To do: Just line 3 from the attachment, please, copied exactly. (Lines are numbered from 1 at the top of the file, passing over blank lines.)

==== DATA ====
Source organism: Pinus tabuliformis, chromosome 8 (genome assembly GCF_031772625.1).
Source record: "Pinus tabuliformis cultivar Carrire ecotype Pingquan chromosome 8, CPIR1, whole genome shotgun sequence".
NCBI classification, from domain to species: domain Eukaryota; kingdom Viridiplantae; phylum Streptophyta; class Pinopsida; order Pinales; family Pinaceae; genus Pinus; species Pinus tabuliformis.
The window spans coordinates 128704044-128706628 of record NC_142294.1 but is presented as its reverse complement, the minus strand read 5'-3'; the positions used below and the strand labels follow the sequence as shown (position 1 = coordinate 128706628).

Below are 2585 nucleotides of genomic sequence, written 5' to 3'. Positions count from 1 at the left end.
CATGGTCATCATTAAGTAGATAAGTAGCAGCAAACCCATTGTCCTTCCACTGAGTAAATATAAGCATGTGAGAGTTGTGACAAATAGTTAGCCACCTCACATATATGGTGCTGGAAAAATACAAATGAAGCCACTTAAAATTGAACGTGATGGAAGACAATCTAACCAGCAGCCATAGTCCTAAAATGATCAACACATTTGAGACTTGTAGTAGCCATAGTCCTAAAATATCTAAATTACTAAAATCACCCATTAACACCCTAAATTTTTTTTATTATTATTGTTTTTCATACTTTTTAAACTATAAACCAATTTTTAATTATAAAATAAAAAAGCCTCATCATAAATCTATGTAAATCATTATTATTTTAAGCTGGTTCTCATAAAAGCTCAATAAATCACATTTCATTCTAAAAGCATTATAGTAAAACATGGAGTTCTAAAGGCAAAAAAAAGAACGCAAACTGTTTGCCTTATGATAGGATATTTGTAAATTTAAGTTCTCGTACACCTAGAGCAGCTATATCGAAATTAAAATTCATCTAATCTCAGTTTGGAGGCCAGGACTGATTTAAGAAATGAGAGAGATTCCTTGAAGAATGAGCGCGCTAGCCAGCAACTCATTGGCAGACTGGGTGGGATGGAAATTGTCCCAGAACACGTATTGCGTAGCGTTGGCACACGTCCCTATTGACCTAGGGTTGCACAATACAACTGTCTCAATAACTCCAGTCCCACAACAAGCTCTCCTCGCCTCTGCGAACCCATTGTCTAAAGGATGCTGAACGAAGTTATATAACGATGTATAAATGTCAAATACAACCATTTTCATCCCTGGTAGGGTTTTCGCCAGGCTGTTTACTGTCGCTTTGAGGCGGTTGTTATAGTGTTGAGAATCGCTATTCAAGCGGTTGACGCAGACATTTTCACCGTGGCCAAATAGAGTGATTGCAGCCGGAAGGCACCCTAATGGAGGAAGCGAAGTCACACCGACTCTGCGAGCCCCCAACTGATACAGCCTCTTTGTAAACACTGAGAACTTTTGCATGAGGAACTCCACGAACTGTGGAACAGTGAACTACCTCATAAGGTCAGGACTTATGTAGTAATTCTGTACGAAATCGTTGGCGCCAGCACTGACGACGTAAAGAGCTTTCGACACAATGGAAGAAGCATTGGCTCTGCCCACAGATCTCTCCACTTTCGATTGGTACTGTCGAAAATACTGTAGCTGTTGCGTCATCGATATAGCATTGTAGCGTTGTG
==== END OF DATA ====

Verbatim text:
NCBI classification, from domain to species: domain Eukaryota; kingdom Viridiplantae; phylum Streptophyta; class Pinopsida; order Pinales; family Pinaceae; genus Pinus; species Pinus tabuliformis.